In honour of June being ‘National Iced Tea’ month, I decided to look a little further into the ubiquitous iced tea, the facts, and fiction of this innocent little drink. And since we tea folk do love our legends, legend has a wonderful story about the invention of iced tea.
On a beautiful, wretchedly hot June day in 1904, a tea vendor at the St. Louis World’s Fair could not sell his wares. Unsurprisingly, very few people wanted to sip hot tea on a day that was equally hot as Hades; experiencing a heat wave beyond what many had seen before.
But Richard Blechynden, a vendor of Indian Black Teas, had a business saving idea. Purchasing a block of ice from another vendor receiving a food delivery, Blechynden started serving his brewed black tea over ice. Providing his fine, black teas in a cold and refreshing manner was a life saver for patrons who desperately needed a cool drink – certainly not something piping hot.
Because of this, legend has baptized Blechynden as the ‘Father of Iced Tea’. But was it really his invention? Or was he simply brilliant for remembering a cold tea recipe he may have tried or read elsewhere at an earlier time? While invention may be the mother of necessity, memory too can be a lifesaver.
There are written accounts of recipes for iced tea that pre-date this historic event by decades. Perhaps the St. Louis World’s Fair Iced Tea was not a sudden invention – but more of a savvy move of a panicked vendor using an old recipe from his past. It would make sense a tea vendor would have come across a cold brew method or two in his travels through the deep south.
Specifically, I point to book published in 1876 called ‘The Original Buckeye Cook Book and Practical Housekeeping: A Compilation of Choice and Carefully Tested Recipes’. A woman named Estelle Woods Wilcox details her original recipe for an iced tea – using a Green tea from China – and almost 30 years before the St. Louis World’s Fair.
At the time, America was dominated by the Chinese tea market, and green tea was the best seller in the American mid-west. Also, we must point out that Woods Wilcox was not the only person writing recipes for iced tea either. An iced tea, derived from Sun Tea had been popular in the southern States for some time – so the brew was prolific.
Most iced tea were originally created using the ‘Sun Tea’ method of steeping – basically in the sun or just sitting out on your counter. And while there are many methods to steep cold tea, ‘Refrigerator Tea’ is a safer method as it removes any concern of bacterial issues.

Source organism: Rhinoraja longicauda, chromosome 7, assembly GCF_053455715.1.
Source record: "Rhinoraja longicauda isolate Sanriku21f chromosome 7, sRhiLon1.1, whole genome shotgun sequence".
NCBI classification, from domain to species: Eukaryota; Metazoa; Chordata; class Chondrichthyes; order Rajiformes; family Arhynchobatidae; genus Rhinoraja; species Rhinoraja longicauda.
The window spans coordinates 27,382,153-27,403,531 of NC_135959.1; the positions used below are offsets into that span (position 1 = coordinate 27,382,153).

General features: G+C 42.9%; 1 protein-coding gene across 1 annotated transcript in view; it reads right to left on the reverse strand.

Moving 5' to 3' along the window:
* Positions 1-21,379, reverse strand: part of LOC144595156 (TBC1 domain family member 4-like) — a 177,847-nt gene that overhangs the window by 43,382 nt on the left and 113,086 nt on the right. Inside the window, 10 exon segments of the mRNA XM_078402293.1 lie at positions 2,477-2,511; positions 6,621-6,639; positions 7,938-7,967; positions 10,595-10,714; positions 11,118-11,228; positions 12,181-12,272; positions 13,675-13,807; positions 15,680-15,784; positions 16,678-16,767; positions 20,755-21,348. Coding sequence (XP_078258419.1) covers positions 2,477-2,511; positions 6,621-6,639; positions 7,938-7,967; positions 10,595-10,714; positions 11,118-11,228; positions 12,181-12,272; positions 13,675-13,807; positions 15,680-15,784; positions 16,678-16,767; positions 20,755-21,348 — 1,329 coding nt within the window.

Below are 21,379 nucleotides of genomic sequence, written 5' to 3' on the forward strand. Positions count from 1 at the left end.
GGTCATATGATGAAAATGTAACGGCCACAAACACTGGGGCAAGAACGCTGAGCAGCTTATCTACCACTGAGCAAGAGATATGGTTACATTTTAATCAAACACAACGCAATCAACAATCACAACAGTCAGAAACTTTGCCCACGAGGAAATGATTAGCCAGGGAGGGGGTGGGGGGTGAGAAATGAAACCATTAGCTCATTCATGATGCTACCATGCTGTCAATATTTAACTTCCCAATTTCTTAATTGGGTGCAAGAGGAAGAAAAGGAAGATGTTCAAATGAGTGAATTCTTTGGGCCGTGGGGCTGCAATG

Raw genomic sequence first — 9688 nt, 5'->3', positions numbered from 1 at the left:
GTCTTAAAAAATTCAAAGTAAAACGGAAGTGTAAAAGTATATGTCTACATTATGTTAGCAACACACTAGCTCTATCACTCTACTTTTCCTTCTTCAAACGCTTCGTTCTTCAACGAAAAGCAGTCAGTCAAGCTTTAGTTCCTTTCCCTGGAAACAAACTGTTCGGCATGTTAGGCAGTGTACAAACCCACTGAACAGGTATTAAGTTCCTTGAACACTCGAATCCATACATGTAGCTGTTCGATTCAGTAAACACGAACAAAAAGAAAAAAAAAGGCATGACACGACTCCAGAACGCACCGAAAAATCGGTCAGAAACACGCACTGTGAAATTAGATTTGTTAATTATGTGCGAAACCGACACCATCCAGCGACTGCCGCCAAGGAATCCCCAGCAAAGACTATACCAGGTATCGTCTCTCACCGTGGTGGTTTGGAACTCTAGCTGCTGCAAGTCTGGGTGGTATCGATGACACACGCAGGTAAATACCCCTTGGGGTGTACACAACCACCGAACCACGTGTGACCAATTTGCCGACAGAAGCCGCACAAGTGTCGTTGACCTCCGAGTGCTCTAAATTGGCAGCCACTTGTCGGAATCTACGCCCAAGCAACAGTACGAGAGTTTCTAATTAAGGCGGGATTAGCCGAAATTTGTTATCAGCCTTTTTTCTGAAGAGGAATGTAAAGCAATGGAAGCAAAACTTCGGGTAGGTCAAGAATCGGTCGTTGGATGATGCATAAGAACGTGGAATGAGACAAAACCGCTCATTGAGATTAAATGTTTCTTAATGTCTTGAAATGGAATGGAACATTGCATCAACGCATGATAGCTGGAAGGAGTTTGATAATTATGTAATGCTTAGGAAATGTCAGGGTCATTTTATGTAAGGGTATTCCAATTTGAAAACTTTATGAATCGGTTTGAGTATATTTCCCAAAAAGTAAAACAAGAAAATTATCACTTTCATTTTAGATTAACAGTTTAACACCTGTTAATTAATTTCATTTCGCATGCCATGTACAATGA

So in honour of National Iced Tea Month, in the vein of Mrs. Woods Wilcox’s use of green tea in her recipe, in a salute to the brilliance of Mr. Blechynden’s business saving idea, and because I am a germaphobe – here is a refrigerator iced tea method for you to try.
Refrigerator Iced Tea
I love this recipe but it really depends on the size of the brewing vessel you are using. I have 2 liter brown Ball Mason jars I use for everything, so I created this recipe for 2 liters of tea. I always make it the night before, that way I can simply remove the bags or basket after brewing and allow the tea to sit in the refrigerator for use throughout the day.
You will notice that I mix my green and black tea. You don’t have to; this is simply a preference after drinking gallons of tea to figure out what we like best at our house.
NOTE: this makes for a strong brew, which is what you want since the melting ice will water down the tea; and quite quickly on super-hot days.
• 2 Liter Brewing Vessel (I use Ball Mason jars – I am infatuated with the brown ones right now)
• 4 Jasmine Tea Bags (or 4 teaspoons of loose leaf Jasmine Tea)
• 4 Black Tea Bags (or 4 teaspoons of Argentinian Black tea is my go-to)
• Brewing basket or fillable tea bags (if using loose leaf tea)
• 2 Liters of FILTERED water (a Brita or the like)
1) This is so easy it’s incredible. Place the tea bags in the jar, leaving the tags hanging out or use a brew basket you can remove easily.
2) Fill with filtered water. Right up to the rim.
3) Tighten lid and place in the refrigerator overnight.
4) Next morning, remove bags or basket. Screw the lid back on and place in the refrigerator until you want to use it.
Whenever you are feeling the need for some lovely iced tea, grab a tall glass and fill with ice, and pour over your fresh brew.
While I will *sometimes* use a simple syrup if I am feeling saucy and want a little sweetness, I find this recipe perfect for drinking unadorned. Keep some sliced lemons handy for guests. To be honest, I don’t know what to say when asked how long it is good for in the fridge – it’s usually gone by end of day.